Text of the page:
• "Bitter Fruit" (ep. 1): A little girl is found murdered and dumped in a vacant lot. If that wasn't bad enough, as Kincaid was giving a summary at the suspect's arraignment when a loud "BANG!" is heard as blood in splashed onto the shaken ADA's face as the girl's mother had shot him dead then and there. However, what had first seemed heroic quickly turn horrific as it comes out that the woman paid the man to kidnap the girl out of revenge to the ex-husband, who had sole custody of their daughter due to her drug problems, and the girl died during the commission of the crime.
  • "Angel" (ep. 8): A baby girl goes missing and her overly pious mother is terrified by it all. Soon, as detectives realize that she was somehow involved, Curtis was able to appeal to the woman's maternal instincts and faith in God to get her to show him where the girl was. To his, Briscoe and Van Buren's shock, horror and disgust, the woman leads them down to her church's furnace and the woman only tearfully whispers "My baby only deserved the best."

     Season 9 
  • "Agony" (ep. 5): Matt Bergstrom, a serial killer, who committed at least six torture-murders in New York (and other states), confesses to Abbie.
    Bergstrom: I cut her. And she screamed. I burned her and she screamed louder. I pushed my fist into her and she passed out. I made her say she admired me. I had total control. Total.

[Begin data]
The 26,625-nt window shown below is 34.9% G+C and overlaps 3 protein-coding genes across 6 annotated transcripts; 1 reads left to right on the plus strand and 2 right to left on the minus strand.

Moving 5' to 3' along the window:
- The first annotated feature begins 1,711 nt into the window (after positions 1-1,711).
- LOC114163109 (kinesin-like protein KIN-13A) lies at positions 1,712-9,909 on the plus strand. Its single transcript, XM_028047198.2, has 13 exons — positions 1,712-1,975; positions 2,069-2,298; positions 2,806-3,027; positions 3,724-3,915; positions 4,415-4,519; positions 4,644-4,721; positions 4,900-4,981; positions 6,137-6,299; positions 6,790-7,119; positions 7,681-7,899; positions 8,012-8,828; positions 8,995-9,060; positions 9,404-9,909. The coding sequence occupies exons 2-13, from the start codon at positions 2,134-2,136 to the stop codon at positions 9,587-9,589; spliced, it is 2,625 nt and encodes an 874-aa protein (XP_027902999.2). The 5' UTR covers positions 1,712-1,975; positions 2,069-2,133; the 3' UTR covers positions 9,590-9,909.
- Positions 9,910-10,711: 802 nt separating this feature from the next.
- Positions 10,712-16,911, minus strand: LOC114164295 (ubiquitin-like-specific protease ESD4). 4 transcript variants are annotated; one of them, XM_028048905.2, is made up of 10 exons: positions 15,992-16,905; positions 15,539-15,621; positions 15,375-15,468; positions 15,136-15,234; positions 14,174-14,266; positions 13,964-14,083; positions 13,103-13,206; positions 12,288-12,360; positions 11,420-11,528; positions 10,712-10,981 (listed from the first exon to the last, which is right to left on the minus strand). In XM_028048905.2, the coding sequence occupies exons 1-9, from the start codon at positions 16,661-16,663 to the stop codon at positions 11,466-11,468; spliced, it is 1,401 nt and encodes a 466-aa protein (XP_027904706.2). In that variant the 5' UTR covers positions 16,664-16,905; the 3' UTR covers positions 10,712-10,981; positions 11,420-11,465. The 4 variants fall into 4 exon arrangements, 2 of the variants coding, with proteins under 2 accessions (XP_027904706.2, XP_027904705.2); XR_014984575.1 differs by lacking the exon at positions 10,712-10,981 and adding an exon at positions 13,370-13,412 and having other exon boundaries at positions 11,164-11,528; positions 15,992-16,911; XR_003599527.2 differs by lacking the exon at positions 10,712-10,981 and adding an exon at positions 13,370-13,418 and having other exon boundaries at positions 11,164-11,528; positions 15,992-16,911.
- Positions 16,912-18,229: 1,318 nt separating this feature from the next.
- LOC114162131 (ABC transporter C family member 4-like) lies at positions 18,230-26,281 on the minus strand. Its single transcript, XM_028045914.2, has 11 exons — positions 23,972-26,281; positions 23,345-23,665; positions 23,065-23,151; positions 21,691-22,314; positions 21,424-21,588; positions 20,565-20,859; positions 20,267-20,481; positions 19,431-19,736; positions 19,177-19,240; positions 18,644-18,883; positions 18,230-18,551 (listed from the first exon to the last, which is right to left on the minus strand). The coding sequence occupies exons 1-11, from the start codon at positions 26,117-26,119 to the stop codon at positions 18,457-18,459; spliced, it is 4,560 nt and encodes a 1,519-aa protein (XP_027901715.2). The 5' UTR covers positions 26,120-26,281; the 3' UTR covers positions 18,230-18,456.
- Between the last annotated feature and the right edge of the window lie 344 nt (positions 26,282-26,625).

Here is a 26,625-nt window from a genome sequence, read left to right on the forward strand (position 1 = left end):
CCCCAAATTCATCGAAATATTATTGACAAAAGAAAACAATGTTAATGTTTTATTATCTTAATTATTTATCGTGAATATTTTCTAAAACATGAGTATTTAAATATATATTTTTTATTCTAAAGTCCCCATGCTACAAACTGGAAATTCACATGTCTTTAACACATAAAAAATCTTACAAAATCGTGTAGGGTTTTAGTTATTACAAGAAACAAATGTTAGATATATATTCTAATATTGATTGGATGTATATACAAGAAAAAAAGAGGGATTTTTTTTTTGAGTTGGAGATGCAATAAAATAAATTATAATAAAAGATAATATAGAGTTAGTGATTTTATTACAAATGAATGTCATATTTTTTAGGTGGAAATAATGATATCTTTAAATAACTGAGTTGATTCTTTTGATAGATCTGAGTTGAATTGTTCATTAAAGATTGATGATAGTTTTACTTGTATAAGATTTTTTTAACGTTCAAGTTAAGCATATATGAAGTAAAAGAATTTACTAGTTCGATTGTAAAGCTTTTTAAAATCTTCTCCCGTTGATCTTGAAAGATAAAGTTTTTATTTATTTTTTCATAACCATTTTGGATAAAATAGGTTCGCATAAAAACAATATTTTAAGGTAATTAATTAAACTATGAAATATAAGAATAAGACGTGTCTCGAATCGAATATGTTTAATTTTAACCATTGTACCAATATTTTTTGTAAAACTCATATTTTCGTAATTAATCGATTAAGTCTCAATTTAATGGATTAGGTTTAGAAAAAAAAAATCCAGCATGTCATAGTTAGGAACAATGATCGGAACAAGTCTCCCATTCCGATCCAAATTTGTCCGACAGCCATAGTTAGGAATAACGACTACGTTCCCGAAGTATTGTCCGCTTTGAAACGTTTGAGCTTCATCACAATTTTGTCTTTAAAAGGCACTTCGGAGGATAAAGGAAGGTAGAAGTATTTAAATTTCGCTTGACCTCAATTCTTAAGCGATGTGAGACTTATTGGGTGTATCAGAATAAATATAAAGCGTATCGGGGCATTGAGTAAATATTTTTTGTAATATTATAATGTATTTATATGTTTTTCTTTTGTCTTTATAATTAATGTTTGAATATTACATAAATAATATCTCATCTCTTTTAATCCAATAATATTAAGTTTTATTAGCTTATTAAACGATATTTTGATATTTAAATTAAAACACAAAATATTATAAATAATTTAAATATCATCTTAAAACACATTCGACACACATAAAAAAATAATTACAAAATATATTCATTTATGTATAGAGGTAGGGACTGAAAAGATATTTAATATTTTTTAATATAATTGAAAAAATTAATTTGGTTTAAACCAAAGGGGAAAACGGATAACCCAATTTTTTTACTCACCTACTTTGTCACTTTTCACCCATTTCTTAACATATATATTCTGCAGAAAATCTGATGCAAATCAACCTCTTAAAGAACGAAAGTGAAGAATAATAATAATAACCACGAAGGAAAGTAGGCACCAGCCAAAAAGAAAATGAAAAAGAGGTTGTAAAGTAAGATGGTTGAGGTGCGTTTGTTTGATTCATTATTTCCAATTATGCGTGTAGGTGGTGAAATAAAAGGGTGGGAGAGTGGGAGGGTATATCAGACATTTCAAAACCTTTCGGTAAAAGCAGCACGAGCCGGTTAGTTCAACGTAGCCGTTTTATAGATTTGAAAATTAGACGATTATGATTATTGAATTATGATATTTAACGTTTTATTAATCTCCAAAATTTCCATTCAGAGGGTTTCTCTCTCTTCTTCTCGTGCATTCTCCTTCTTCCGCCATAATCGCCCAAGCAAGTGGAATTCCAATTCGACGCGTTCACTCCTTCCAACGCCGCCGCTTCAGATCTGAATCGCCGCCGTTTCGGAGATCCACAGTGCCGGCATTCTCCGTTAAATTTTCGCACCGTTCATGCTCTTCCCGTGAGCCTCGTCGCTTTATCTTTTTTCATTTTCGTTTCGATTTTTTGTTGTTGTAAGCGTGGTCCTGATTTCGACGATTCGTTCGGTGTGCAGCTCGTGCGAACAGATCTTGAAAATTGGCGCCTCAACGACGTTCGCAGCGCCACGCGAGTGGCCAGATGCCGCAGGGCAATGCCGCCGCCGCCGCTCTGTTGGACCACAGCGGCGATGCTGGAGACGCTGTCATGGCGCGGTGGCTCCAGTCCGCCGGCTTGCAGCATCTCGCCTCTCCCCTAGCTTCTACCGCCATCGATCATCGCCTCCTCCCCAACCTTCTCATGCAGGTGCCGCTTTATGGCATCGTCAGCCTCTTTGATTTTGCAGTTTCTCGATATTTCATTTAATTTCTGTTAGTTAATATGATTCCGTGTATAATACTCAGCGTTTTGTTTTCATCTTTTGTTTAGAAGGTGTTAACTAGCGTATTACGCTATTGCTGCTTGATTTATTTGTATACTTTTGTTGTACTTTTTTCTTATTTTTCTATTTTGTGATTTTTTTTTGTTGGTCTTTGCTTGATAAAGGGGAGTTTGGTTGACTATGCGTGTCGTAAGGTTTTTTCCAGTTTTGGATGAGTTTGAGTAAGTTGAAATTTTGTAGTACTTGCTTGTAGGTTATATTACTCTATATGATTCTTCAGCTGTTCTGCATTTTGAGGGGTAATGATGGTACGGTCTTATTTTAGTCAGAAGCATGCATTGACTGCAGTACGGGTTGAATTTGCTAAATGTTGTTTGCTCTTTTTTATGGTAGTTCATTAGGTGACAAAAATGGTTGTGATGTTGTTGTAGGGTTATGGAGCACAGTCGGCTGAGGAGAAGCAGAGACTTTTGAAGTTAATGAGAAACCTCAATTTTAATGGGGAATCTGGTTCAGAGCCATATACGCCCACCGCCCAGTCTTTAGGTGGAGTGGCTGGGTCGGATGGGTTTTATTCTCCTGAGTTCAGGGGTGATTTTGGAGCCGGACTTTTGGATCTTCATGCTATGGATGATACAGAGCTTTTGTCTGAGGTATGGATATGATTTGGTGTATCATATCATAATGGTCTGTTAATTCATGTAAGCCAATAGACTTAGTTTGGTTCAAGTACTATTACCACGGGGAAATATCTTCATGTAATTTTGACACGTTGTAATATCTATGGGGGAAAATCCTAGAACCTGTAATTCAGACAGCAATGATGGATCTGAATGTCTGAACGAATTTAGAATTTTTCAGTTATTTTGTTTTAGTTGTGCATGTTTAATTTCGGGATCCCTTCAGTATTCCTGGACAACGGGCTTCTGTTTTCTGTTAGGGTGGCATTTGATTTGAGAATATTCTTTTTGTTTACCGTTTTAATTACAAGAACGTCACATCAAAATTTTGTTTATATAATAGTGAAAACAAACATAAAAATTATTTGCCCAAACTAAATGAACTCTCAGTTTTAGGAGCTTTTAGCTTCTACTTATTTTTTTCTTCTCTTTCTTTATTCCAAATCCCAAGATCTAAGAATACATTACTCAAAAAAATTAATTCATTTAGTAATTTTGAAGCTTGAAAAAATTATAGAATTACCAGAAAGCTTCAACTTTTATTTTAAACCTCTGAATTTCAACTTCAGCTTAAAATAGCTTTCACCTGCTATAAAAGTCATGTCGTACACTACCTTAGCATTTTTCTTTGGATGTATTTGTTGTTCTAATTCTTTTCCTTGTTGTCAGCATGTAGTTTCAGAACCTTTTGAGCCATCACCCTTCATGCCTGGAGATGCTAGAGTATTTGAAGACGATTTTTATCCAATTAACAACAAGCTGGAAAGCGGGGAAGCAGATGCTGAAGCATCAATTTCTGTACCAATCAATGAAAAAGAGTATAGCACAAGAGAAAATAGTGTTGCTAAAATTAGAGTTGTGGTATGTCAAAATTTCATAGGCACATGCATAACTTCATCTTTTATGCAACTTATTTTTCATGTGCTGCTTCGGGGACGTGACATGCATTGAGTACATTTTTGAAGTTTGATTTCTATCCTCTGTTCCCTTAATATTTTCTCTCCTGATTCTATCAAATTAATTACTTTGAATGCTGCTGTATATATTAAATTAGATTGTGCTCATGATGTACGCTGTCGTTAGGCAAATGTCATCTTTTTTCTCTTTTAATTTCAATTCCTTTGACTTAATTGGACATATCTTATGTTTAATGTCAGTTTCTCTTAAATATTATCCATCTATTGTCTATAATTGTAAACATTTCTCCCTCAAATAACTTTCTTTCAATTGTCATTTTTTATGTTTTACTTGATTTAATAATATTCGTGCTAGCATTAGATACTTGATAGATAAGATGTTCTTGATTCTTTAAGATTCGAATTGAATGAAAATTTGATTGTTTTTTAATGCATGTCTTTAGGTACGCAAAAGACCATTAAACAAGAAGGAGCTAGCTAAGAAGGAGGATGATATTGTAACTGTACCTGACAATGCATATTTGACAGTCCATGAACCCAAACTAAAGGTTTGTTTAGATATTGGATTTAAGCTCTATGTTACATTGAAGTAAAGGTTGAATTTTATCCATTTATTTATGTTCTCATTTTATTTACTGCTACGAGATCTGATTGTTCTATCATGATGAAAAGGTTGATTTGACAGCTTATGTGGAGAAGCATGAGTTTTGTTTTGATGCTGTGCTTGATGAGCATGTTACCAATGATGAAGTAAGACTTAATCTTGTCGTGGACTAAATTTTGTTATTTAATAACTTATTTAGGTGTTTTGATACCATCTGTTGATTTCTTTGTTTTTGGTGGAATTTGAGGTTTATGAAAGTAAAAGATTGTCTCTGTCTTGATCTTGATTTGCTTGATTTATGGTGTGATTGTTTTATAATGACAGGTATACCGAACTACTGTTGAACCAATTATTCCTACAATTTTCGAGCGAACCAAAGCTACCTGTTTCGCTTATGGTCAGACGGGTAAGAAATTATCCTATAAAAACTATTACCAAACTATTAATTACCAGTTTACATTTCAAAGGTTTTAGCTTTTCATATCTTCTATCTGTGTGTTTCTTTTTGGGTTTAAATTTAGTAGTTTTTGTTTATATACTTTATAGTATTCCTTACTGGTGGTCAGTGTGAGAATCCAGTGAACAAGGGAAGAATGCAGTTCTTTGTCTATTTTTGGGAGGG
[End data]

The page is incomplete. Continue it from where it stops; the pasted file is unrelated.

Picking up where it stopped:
Season 10 
  • "Stiff" (ep. 23): The victim is in an irreversible waking coma (put there by spiked insulin). The episode ends with the doctors' Hail Mary attempt at reviving her failing. The clear implication is that she'll be like that for the rest of her life.
  • In "Fools For Love", the details of what the victims endured are gruesome enough, but the female half of the Outlaw Couple's utterly matter-of-fact, detached recitation of them is even worse. Even as she claims to be "excited" to watch her boyfriend rape and sodomize her little sister, she says it in the same tone of voice as if she were deciding what to have for breakfast.

     Season 11 
  • "Hubris" (ep. 9): A jewelry store robber executes four people in the store, including a young child. A store security camera video shows him dragging the victims off to the back room to their deaths. He gets a hung jury and probably won't be retried. Granted that's because he's dead, but still it's crazy to think he could have gotten away with it.
    • Even worse, the investigation reveals that he murdered his fiancée several years ago. Throughout the entire episode, he never acts like anything but your typical sweet, cute, innocent and charming boy next door. It's chilling to think that a complete psychopath could be lurking under such a "nice guy" facade.